You would not have to worry about the right age to change your job, get married, or start practicing a new sport, because your health wouldn’t depend on your age, and the time at your disposal would not have a definite upper limit. If the first few decades of your life weren’t as good as they could have been for one reason or another, you would still have time ahead and a chance of a better future, which sounds more appealing than ten years in a hospice with deteriorating health to me. (Let’s face it: If your life isn’t very good to begin with, a disease is hardly going to make it better.)
Additionally, a longer life would allow you to see what the future has in store for humanity. I wouldn’t be too quick to think the future will be all doom and gloom.
Today’s world is more peaceful and prosperous than it was in the past, and while there’s no certainty it will be at least this good in the future, there’s no certainty that it won’t be worth living in either. I would argue it’s best not to cross our bridges before we get there, and we shouldn’t opt out of life before we actually reach a point when we don’t care for it anymore, if ever.
I don’t think I will ever have a reason to give up on life or get bored with it, but I accept that somebody might think otherwise. Even so, I think being able to choose how long you want to live, and always living in the prime of health, is a much better deal than the current situation of having a more-or-less fixed lifespan with poor health near the end.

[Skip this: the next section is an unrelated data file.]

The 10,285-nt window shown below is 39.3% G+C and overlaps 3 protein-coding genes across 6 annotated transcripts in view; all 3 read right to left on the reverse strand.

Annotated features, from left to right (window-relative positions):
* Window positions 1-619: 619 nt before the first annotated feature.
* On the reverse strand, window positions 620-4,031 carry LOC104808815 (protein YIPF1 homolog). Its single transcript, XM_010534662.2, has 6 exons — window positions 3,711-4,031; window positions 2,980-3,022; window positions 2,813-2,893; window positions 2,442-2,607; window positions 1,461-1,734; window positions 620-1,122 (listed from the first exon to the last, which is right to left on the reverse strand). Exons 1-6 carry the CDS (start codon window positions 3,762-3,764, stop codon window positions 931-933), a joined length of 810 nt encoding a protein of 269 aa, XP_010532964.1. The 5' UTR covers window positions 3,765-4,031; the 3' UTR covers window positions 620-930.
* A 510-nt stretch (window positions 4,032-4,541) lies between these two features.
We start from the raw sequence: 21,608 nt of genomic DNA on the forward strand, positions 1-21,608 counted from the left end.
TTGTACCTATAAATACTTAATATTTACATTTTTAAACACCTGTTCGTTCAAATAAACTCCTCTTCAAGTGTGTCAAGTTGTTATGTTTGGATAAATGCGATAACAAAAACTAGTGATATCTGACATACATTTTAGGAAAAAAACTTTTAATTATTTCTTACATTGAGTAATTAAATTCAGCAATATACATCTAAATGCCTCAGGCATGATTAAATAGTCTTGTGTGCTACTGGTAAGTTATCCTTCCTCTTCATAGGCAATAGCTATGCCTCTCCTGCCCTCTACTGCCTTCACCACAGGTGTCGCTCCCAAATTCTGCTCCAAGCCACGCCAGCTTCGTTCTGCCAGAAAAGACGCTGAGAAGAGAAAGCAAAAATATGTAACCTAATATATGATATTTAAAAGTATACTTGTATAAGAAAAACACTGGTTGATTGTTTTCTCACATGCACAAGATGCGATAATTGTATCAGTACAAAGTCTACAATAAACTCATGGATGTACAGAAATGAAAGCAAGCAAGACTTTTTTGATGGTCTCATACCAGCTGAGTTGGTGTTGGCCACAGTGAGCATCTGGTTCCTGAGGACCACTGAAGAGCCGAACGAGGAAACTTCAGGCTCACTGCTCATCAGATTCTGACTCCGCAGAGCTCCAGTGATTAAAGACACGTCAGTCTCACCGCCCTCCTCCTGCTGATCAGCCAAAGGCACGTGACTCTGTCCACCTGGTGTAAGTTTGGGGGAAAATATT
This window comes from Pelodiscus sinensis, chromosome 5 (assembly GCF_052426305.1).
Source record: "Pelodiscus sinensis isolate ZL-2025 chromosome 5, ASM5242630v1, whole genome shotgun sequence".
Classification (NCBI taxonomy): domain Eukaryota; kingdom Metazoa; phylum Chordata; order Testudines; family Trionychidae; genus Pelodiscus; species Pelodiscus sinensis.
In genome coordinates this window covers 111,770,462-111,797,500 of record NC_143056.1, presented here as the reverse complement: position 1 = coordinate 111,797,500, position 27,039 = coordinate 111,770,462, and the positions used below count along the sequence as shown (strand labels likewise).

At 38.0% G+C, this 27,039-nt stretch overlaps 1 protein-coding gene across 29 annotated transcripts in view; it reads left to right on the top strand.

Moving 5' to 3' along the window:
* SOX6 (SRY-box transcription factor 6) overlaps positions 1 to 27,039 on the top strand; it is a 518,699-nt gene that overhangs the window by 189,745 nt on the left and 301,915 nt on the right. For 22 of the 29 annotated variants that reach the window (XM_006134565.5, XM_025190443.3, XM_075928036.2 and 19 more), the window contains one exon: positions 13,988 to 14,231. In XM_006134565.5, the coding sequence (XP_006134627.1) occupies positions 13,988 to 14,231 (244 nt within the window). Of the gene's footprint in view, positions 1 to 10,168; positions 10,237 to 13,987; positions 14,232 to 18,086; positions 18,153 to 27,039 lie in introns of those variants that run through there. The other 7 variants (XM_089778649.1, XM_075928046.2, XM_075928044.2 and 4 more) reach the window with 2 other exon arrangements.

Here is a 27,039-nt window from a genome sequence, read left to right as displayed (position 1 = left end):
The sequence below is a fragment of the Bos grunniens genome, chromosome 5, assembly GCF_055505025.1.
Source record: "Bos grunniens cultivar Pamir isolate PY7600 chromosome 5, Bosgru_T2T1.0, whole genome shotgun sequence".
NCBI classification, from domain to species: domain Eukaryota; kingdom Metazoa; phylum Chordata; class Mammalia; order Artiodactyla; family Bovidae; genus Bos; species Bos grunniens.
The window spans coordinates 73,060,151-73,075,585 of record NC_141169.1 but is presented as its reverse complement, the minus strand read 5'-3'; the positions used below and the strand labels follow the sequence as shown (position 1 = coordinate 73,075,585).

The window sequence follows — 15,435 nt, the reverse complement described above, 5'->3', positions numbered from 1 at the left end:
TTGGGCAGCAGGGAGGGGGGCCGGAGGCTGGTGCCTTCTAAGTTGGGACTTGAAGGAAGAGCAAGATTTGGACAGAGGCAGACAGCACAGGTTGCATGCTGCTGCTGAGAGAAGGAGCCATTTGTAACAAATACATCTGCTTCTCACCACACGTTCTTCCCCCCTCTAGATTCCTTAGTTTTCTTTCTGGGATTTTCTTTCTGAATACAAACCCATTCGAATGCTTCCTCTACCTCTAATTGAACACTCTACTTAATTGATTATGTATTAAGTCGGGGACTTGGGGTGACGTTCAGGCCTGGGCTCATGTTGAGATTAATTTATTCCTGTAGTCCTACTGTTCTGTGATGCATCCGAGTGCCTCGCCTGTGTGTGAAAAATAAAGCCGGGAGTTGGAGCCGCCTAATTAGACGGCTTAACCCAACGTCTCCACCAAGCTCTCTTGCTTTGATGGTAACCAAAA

Ultimately, all of these perks can be summarised into one: choice. If we had fully working rejuvenation therapies available and were thus able to keep ourselves always perfectly healthy, regardless of our age, we could choose whether we wanted to use these therapies or not. Those who wish a longer, healthier life could avail themselves of the opportunity and escape aging for as long as they wanted; those who prefer to age and bow out the traditional way could just as easily not use the therapies.
Rejuvenation would give us an extra option we currently don’t have; everyone is forced to face the burden of aging and eventually die of it, for the moment. Being able to choose what we wish for ourselves is one of the most fundamental human rights and an obvious, unquestionable benefit.